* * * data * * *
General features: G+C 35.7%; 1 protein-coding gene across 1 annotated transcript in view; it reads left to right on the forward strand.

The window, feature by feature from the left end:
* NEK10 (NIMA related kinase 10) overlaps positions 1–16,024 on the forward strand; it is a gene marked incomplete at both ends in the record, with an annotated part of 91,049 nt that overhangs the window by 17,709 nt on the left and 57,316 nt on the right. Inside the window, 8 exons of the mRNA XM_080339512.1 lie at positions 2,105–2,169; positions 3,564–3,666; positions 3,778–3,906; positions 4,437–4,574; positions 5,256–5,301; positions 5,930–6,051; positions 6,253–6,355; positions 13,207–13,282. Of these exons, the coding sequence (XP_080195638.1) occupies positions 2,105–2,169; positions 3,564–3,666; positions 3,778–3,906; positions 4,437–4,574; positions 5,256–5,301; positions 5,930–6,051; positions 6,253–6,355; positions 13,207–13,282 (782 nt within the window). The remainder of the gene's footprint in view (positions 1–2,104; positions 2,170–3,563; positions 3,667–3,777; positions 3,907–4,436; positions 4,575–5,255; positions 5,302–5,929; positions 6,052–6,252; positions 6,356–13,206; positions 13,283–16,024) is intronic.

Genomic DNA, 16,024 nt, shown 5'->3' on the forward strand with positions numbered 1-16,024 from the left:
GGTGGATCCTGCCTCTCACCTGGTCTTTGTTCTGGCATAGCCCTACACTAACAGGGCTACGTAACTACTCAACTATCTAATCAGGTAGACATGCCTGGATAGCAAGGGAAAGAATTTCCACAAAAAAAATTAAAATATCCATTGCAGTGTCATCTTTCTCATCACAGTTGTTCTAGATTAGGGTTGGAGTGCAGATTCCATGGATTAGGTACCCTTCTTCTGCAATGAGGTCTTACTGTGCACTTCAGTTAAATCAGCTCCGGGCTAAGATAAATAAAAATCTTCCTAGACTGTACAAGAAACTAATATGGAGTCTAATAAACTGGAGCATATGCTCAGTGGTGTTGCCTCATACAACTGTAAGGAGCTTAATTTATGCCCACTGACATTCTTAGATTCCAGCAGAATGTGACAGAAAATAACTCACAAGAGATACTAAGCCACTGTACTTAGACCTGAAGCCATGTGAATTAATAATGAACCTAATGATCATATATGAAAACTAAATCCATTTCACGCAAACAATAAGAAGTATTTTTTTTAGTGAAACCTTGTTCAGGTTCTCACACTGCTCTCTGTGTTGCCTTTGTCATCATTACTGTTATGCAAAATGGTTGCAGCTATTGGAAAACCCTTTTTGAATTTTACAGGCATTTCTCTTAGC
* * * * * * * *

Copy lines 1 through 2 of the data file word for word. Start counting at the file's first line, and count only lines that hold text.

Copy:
General features: G+C 35.7%; 1 protein-coding gene across 1 annotated transcript in view; it reads left to right on the forward strand.

The window, feature by feature from the left end: